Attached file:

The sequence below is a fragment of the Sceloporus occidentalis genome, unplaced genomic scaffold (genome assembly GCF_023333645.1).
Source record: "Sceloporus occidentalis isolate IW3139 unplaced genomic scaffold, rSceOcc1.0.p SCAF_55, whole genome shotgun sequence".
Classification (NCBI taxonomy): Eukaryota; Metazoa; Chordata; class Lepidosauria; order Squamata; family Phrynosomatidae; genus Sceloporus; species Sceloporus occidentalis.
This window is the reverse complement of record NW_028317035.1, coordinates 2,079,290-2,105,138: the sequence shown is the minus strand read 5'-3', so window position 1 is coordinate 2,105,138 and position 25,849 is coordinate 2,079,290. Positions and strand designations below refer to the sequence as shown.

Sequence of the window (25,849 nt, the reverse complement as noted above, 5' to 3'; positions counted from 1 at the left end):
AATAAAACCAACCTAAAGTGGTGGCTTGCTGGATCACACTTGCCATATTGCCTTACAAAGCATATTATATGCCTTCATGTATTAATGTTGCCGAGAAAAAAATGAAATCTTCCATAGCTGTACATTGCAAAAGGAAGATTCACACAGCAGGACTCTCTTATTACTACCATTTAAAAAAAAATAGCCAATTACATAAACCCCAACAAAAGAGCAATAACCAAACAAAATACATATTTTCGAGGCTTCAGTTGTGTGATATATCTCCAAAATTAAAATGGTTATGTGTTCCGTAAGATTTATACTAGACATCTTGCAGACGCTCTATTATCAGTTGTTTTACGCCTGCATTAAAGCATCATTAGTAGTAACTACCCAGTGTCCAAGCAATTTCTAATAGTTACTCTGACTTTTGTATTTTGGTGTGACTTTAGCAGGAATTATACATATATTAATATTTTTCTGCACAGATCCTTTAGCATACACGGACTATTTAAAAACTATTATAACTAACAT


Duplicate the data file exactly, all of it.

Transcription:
The sequence below is a fragment of the Sceloporus occidentalis genome, unplaced genomic scaffold (genome assembly GCF_023333645.1).
Source record: "Sceloporus occidentalis isolate IW3139 unplaced genomic scaffold, rSceOcc1.0.p SCAF_55, whole genome shotgun sequence".
Classification (NCBI taxonomy): Eukaryota; Metazoa; Chordata; class Lepidosauria; order Squamata; family Phrynosomatidae; genus Sceloporus; species Sceloporus occidentalis.
This window is the reverse complement of record NW_028317035.1, coordinates 2,079,290-2,105,138: the sequence shown is the minus strand read 5'-3', so window position 1 is coordinate 2,105,138 and position 25,849 is coordinate 2,079,290. Positions and strand designations below refer to the sequence as shown.

Sequence of the window (25,849 nt, the reverse complement as noted above, 5' to 3'; positions counted from 1 at the left end):
AATAAAACCAACCTAAAGTGGTGGCTTGCTGGATCACACTTGCCATATTGCCTTACAAAGCATATTATATGCCTTCATGTATTAATGTTGCCGAGAAAAAAATGAAATCTTCCATAGCTGTACATTGCAAAAGGAAGATTCACACAGCAGGACTCTCTTATTACTACCATTTAAAAAAAAATAGCCAATTACATAAACCCCAACAAAAGAGCAATAACCAAACAAAATACATATTTTCGAGGCTTCAGTTGTGTGATATATCTCCAAAATTAAAATGGTTATGTGTTCCGTAAGATTTATACTAGACATCTTGCAGACGCTCTATTATCAGTTGTTTTACGCCTGCATTAAAGCATCATTAGTAGTAACTACCCAGTGTCCAAGCAATTTCTAATAGTTACTCTGACTTTTGTATTTTGGTGTGACTTTAGCAGGAATTATACATATATTAATATTTTTCTGCACAGATCCTTTAGCATACACGGACTATTTAAAAACTATTATAACTAACAT